John Scalzi has a book out for our reading pleasure, The Rough Guide to Sci-Fi Movies. He explains what we need to know before rushing out in a buying frenzy and grabbing a copy or three.
As you might expect from the title, the book is a guide to science fiction film, from the very first SF film in 1902, to this summer's biggest science fiction extravaganzas. That's 103 years of science fiction film in 325 pages, including the index (lovingly indexed, I'll note, by the super-competent and generally awesome Susan Marie Groppi). But -- of course -- it does some scene setting as well, putting SF films into context.
Thethe centerpiece of the book is The Canon: Reviews and commentary on the 50 science fiction films you have to see before you die. I'm sure you see what's coming next. Byzantium's Shores has officially converted the canon into a blog meme. According to estabished tradition, one must copy the list onto one's blog and bold those movies that one has seen. This is to be followed by a few words explaining ones geekiness or lack thereof.
The Adventures of Buckaroo Banzai Across the 8th Dimension!
Back to the Future
Bride of Frankenstein
Brother from Another Planet
A Clockwork Orange
Close Encounters of the Third Kind
The Day The Earth Stood Still
Escape From New York
ET: The Extraterrestrial
Flash Gordon: Space Soldiers (serial)
The Fly (1985 version)
Ghost in the Shell
Invasion of the Body Snatchers (1956 version)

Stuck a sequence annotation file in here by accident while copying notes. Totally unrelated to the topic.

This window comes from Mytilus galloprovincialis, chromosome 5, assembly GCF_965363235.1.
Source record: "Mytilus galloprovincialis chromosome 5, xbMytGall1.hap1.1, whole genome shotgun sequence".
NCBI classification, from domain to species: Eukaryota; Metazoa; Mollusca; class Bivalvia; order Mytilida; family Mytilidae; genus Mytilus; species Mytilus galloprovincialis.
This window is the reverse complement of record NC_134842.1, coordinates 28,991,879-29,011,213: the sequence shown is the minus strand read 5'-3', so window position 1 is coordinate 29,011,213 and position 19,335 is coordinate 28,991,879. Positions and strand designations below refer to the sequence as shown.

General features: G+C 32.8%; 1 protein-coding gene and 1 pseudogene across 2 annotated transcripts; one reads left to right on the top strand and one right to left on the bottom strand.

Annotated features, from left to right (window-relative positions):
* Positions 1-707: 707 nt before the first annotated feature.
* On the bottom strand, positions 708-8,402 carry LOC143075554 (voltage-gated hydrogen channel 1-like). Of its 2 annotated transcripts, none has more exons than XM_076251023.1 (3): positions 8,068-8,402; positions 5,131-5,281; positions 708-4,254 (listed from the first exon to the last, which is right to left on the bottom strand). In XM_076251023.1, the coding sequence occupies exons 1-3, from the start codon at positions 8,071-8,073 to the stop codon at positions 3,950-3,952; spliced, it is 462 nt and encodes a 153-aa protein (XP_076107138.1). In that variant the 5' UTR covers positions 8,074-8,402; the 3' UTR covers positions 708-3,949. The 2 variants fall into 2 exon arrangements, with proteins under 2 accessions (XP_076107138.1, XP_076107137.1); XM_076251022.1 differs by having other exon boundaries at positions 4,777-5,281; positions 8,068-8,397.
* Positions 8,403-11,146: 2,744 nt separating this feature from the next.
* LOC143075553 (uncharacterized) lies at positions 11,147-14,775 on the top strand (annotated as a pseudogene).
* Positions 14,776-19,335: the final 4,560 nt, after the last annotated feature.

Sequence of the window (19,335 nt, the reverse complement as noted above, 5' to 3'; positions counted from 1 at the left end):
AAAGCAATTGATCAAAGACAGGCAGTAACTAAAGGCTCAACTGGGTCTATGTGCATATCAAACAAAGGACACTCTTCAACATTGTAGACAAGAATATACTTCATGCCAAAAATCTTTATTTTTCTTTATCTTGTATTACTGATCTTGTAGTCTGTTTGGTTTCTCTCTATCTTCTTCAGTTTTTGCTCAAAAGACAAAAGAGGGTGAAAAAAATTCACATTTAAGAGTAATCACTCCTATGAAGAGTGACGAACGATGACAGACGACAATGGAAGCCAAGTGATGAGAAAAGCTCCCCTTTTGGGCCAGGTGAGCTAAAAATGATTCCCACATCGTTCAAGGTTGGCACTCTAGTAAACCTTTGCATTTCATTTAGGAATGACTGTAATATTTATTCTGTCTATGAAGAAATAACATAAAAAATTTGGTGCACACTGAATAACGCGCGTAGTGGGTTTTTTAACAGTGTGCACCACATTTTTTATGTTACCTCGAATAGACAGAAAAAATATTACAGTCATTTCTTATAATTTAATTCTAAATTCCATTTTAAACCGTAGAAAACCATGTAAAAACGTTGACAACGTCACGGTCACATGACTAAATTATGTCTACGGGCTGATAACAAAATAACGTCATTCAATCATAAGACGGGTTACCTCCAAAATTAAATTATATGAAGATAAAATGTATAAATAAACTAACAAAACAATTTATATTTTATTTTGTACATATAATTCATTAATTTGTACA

Mad Max 2/The Road Warrior
On the Beach
Planet of the Apes (1968 version)
Solaris (1972 version)
Star Trek II: The Wrath of Khan
Star Wars Episode IV: A New Hope
Star Wars Episode V: The Empire Strikes Back
The Stepford Wives
Terminator 2: Judgement Day
The Thing from Another World
Things to Come
28 Days Later
20,000 Leagues Under the Sea
2001: A Space Odyssey
La Voyage Dans la Lune
War of the Worlds (1953 version)
What's interesting (or maybe not) is how closely my list mirrors PZ Myers' list. It was probably inevitable that I would be a science fiction geek. I grew up during the space race. i read comic books during long car trips with my family. When I was ready to graduate from comics to paperbacks, there was David Neiwert ready to loan me his Doc Savages. I hit the age when I was old enough and had enough money to go to the movies by myself right at the beginning of the 1968-78 golden age of science fiction movies. I'm just surprised that there is anyone my age who isn't a science fiction geek.
It's also a tradition that any list of this sort be met with cries of outrage over its omissions. Here's my contribution: Good lord man! How could you have left off King Kong?!? Even if you don't feel that the giant beast genre deserves inclusion (it does and Godzilla isn't sufficient representation), King Kong deserves recognition for Willis O'Brien's dinosaur modelwork.